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2015 NFL Draft: Crunching the numbers by college conference

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The SEC led the way with 54 total draftees this year, which gives the league a national-best 246 picks in the past five drafts.

Second-most among conferences in the past five drafts is the ACC with 185, followed by the Pac-12 with 160, the Big Ten with 155 and the Big 12 with 120. No other current FBS conference has had more than 55 selections (the Mountain West), and FCS schools have produced 90 picks in that span.

In terms of average picks per member school this year, the SEC was at 3.9, the ACC at 3.4, the Pac-12 at 3.3 and the Big Ten and Big 12 at 2.5 each.


» 2015 NFL Draft: Quick-snap grades for all 32 teams


The ACC and Pac-12 led the way in the first round with nine players each. The SEC had seven players, the Big Ten three and the AAC and Big 12 two each.

Over the past five drafts, the SEC has had 50 first-rounders, followed by the ACC with 26, the Pac-12 with 24, the Big 12 with 20 and the Big Ten with 18. No other league has more than the AAC's six.

Some more facts and figures from the 2015 draft:

2015 NFL DRAFT

Draft coverage:
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» Wide receiver was the most popular position in this draft, with 35 selected. Cornerback was second, with 30; that's five fewer than last year, when cornerback was the most popular position. The third-most popular position this year was outside linebacker, with 23.

» Just seven quarterbacks were drafted, half as many as were selected last year. It's the first time since 1998 that there have been fewer than 10 quarterbacks selected (there were eight in '98) and it is the fewest in 60 years, since just six were taken in 1955. Ironically, the overall No. 1 picks in '55 and this year were quarterbacks. In '55, it was Oregon's George Shaw, who has an interesting story. As a freshman cornerback in 1951, he led the nation with 13 interceptions, tied for the second-highest single-season total in NCAA history. Shaw, who also starred in baseball, later moved to quarterback and was the No. 1 overall pick of the Baltimore Colts. He broke his leg early in the 1956 season and was replaced as the starter by a guy named Johnny Unitas.

» There were 17 offensive players selected in the first round this year; that snaps a string of three consecutive seasons in which there were more defenders taken in the first round.

» For the first time since 2010, there were no kickers drafted. But for the fourth year in a row, there was at least one punter picked.

» Eighteen underclassmen were selected in the first round, including each of the first four picks and eight of the top 11.

» There were 11 "Power Five" conference schools that had zero draftees: Arizona, California, Colorado, Illinois, Iowa State, North Carolina, North Carolina State, Syracuse, Tennessee, Texas Tech and Vanderbilt. It was the first time Tennessee didn't have a player drafted since 1963 (Tennessee State had two guys picked). North Carolina, meanwhile, had had a player taken in the first round in four consecutive drafts and in six of the past seven, and had had 21 total picks in the past four drafts.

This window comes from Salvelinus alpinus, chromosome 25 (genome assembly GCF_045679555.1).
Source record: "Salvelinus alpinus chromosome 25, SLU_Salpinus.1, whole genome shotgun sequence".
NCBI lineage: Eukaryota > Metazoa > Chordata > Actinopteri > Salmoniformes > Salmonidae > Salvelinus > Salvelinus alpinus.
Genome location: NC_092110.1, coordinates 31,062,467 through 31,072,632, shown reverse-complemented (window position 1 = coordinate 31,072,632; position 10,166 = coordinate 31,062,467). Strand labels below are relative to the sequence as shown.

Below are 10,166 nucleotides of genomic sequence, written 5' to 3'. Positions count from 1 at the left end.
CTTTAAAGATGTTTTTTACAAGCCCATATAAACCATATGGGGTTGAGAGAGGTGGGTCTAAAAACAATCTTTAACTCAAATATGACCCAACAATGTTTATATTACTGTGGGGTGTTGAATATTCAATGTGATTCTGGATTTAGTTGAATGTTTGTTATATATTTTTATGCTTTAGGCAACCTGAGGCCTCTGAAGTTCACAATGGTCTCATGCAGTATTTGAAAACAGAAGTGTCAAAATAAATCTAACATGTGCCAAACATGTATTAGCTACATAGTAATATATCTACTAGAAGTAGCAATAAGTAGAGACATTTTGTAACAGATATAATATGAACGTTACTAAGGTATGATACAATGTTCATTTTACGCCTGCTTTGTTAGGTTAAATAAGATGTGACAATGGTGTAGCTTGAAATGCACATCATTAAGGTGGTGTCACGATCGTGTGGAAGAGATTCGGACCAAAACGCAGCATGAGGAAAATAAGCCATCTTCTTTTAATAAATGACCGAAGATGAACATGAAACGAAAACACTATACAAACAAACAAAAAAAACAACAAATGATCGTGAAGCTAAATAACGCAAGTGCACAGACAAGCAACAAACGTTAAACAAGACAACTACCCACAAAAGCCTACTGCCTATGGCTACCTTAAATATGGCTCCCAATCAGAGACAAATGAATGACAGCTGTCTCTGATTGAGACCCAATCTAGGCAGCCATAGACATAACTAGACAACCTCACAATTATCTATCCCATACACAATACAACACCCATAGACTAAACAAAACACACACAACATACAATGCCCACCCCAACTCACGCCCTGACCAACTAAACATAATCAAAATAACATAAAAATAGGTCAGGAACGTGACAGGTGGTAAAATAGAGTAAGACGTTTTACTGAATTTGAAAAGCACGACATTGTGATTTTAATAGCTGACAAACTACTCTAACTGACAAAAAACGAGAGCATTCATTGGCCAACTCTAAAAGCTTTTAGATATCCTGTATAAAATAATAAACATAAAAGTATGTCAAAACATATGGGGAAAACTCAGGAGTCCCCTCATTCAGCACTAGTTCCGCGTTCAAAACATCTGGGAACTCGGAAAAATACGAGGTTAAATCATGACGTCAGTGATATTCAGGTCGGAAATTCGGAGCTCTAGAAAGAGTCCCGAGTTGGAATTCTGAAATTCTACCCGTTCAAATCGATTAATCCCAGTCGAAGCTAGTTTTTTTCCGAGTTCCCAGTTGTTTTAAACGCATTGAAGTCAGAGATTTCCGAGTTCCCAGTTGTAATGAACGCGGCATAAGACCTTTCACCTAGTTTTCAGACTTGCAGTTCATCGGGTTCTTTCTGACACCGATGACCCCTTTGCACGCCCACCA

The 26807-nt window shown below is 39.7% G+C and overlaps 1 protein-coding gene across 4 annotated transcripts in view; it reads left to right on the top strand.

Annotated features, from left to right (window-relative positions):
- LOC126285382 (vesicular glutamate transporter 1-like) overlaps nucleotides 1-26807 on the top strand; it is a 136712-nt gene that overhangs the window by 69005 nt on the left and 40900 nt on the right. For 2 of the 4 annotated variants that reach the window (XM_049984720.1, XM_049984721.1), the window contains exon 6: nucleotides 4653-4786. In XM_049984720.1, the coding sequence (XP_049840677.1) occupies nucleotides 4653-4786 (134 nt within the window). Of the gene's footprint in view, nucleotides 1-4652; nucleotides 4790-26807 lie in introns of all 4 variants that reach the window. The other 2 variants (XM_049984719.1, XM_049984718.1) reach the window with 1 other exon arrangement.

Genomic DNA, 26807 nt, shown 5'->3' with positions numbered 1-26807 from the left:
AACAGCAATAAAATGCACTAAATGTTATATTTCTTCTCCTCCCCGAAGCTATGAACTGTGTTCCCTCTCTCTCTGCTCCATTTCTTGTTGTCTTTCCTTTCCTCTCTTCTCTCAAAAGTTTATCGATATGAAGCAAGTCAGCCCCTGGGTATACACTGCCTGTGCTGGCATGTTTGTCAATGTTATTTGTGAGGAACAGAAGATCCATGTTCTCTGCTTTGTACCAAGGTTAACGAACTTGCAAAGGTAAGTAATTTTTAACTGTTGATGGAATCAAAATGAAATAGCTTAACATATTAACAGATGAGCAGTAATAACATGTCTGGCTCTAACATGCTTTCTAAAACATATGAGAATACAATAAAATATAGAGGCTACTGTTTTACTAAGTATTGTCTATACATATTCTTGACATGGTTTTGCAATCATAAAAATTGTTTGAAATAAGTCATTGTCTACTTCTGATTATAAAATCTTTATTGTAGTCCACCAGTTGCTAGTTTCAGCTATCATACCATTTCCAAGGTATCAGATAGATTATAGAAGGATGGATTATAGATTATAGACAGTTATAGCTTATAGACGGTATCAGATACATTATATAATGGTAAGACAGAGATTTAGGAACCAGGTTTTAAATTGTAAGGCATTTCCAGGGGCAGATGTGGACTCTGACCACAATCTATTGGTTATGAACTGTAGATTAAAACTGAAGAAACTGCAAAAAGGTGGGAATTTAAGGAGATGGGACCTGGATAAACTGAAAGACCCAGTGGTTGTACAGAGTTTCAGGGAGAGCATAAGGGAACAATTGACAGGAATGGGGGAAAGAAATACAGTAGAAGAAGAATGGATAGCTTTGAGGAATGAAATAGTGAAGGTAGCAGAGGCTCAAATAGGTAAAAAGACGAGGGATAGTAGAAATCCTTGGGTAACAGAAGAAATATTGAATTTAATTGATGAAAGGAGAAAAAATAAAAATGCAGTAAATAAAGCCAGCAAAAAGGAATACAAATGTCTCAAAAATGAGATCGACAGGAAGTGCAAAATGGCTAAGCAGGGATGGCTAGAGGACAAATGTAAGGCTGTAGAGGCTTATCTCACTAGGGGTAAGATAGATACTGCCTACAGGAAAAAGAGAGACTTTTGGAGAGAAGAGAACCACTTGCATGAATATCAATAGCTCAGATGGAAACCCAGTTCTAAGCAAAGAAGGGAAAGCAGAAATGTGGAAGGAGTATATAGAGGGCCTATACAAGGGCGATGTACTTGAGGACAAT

» Washington's three first-round picks equals the number of first-rounders the Huskies had had in the past 11 drafts. UW had four players drafted this year; it had had 14 players total in the past 10 drafts.

» Iowa offensive lineman Brandon Scherff went fifth overall to the Washington Redskins. He was the first top-10 pick from the Big Ten since 2008, when Michigan's Jake Long went first overall and Ohio State's Vernon Gholson went sixth.

» Wisconsin running back Melvin Gordon and Michigan State cornerback Trae Waynes attended Kenosha (Wis.) Bradford High; they were the first pair of teammates from the same high school's graduating class to go in the first round in the same year since 1997. That year, first-round cornerbacks Michael Booker and Bryant Westbrook had attended El Camino High in Oceanside, Calif.

» Guard Laken Tomlinson, selected by the Detroit Lions, was the first Duke player to go in the first round of the regular draft since linebacker Mike Junkin in 1987.

» Wide receiver DeVante Parker was selected by the Miami Dolphins and was the fourth Louisville player picked in the first round in the past two drafts. Before this two-year stretch, the school had had just eight first-rounders in its history. And Parker is the first Cardinals receiver ever drafted in the first round.

» All hail Gary Pinkel. Shane Ray was selected by the Denver Broncos and was Missouri's sixth first-round pick in the past seven drafts. Before this run, Mizzou had had six first-rounders in the previous 38 years.

» Cornerback Kevin Johnson, taken by the Houston Texans, is just the fifth Wake Forest player ever to be selected in the first round.

» Alabama's streak of having multiple players selected in the first round ended at five consecutive drafts, the longest in history. And while the Tide had seven players selected, it was the fewest for the school since 2011.

» Florida, Florida State and Miami each had an offensive lineman taken in the first round. That's the first time ever each has had an offensive lineman go in the first round in the same year.

» Samford safety Jaquiski Tartt was the first FCS player selected in the draft. He went 14th in the second round to the San Francisco 49ers, who coincidentally took safety Jimmie Ward in the first round last year. Tartt and Ward are former teammates at Mobile (Ala.) Davidson High.

» The top four states in producing draftees (in terms of where they went to high school): Florida had 39 draftees, with Georgia second with 29 and California and Texas tied for third with 26.

Mike Huguenin can be reached at mike.huguenin@nfl.com. You also can follow him on Twitter @MikeHuguenin.

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